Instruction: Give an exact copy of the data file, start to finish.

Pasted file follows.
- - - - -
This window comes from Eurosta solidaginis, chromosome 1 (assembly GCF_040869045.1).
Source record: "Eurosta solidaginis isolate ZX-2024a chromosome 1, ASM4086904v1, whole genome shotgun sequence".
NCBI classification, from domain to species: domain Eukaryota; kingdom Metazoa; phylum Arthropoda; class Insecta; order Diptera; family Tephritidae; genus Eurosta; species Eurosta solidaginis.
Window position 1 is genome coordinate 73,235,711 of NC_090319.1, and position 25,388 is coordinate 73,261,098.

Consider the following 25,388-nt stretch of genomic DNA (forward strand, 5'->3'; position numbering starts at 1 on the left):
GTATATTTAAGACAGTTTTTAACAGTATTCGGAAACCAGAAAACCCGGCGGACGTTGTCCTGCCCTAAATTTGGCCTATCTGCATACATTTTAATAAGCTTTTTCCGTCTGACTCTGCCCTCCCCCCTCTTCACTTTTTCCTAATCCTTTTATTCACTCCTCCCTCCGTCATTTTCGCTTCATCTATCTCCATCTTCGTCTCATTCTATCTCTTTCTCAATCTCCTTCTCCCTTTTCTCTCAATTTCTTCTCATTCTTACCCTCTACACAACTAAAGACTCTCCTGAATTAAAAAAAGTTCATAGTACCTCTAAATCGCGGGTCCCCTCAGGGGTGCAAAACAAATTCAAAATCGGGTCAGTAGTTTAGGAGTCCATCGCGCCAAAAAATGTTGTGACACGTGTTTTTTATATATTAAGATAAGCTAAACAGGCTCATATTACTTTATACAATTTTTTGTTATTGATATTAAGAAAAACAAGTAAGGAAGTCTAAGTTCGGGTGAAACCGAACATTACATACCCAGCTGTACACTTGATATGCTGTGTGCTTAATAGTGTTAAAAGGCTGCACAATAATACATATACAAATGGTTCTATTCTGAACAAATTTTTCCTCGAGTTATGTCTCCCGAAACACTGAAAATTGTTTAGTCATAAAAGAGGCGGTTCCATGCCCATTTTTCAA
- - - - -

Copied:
This window comes from Eurosta solidaginis, chromosome 1 (assembly GCF_040869045.1).
Source record: "Eurosta solidaginis isolate ZX-2024a chromosome 1, ASM4086904v1, whole genome shotgun sequence".
NCBI classification, from domain to species: domain Eukaryota; kingdom Metazoa; phylum Arthropoda; class Insecta; order Diptera; family Tephritidae; genus Eurosta; species Eurosta solidaginis.
Window position 1 is genome coordinate 73,235,711 of NC_090319.1, and position 25,388 is coordinate 73,261,098.

Consider the following 25,388-nt stretch of genomic DNA (forward strand, 5'->3'; position numbering starts at 1 on the left):
GTATATTTAAGACAGTTTTTAACAGTATTCGGAAACCAGAAAACCCGGCGGACGTTGTCCTGCCCTAAATTTGGCCTATCTGCATACATTTTAATAAGCTTTTTCCGTCTGACTCTGCCCTCCCCCCTCTTCACTTTTTCCTAATCCTTTTATTCACTCCTCCCTCCGTCATTTTCGCTTCATCTATCTCCATCTTCGTCTCATTCTATCTCTTTCTCAATCTCCTTCTCCCTTTTCTCTCAATTTCTTCTCATTCTTACCCTCTACACAACTAAAGACTCTCCTGAATTAAAAAAAGTTCATAGTACCTCTAAATCGCGGGTCCCCTCAGGGGTGCAAAACAAATTCAAAATCGGGTCAGTAGTTTAGGAGTCCATCGCGCCAAAAAATGTTGTGACACGTGTTTTTTATATATTAAGATAAGCTAAACAGGCTCATATTACTTTATACAATTTTTTGTTATTGATATTAAGAAAAACAAGTAAGGAAGTCTAAGTTCGGGTGAAACCGAACATTACATACCCAGCTGTACACTTGATATGCTGTGTGCTTAATAGTGTTAAAAGGCTGCACAATAATACATATACAAATGGTTCTATTCTGAACAAATTTTTCCTCGAGTTATGTCTCCCGAAACACTGAAAATTGTTTAGTCATAAAAGAGGCGGTTCCATGCCCATTTTTCAA